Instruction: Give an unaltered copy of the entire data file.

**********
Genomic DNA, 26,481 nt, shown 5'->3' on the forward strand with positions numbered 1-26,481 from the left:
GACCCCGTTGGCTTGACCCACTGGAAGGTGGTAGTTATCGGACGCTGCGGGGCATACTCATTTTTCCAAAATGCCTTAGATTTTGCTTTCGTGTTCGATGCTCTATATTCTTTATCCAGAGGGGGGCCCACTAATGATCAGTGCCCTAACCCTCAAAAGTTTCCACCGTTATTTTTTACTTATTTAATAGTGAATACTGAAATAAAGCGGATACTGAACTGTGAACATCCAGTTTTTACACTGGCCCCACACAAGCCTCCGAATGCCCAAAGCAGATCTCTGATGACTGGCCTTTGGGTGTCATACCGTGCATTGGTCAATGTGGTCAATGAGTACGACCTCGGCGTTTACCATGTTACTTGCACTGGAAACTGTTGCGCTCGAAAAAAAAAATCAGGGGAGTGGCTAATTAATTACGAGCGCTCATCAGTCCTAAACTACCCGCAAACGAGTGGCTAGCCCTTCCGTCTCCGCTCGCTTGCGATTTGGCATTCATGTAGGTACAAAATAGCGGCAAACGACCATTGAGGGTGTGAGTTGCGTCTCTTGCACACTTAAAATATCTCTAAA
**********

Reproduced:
Genomic DNA, 26,481 nt, shown 5'->3' on the forward strand with positions numbered 1-26,481 from the left:
GACCCCGTTGGCTTGACCCACTGGAAGGTGGTAGTTATCGGACGCTGCGGGGCATACTCATTTTTCCAAAATGCCTTAGATTTTGCTTTCGTGTTCGATGCTCTATATTCTTTATCCAGAGGGGGGCCCACTAATGATCAGTGCCCTAACCCTCAAAAGTTTCCACCGTTATTTTTTACTTATTTAATAGTGAATACTGAAATAAAGCGGATACTGAACTGTGAACATCCAGTTTTTACACTGGCCCCACACAAGCCTCCGAATGCCCAAAGCAGATCTCTGATGACTGGCCTTTGGGTGTCATACCGTGCATTGGTCAATGTGGTCAATGAGTACGACCTCGGCGTTTACCATGTTACTTGCACTGGAAACTGTTGCGCTCGAAAAAAAAAATCAGGGGAGTGGCTAATTAATTACGAGCGCTCATCAGTCCTAAACTACCCGCAAACGAGTGGCTAGCCCTTCCGTCTCCGCTCGCTTGCGATTTGGCATTCATGTAGGTACAAAATAGCGGCAAACGACCATTGAGGGTGTGAGTTGCGTCTCTTGCACACTTAAAATATCTCTAAA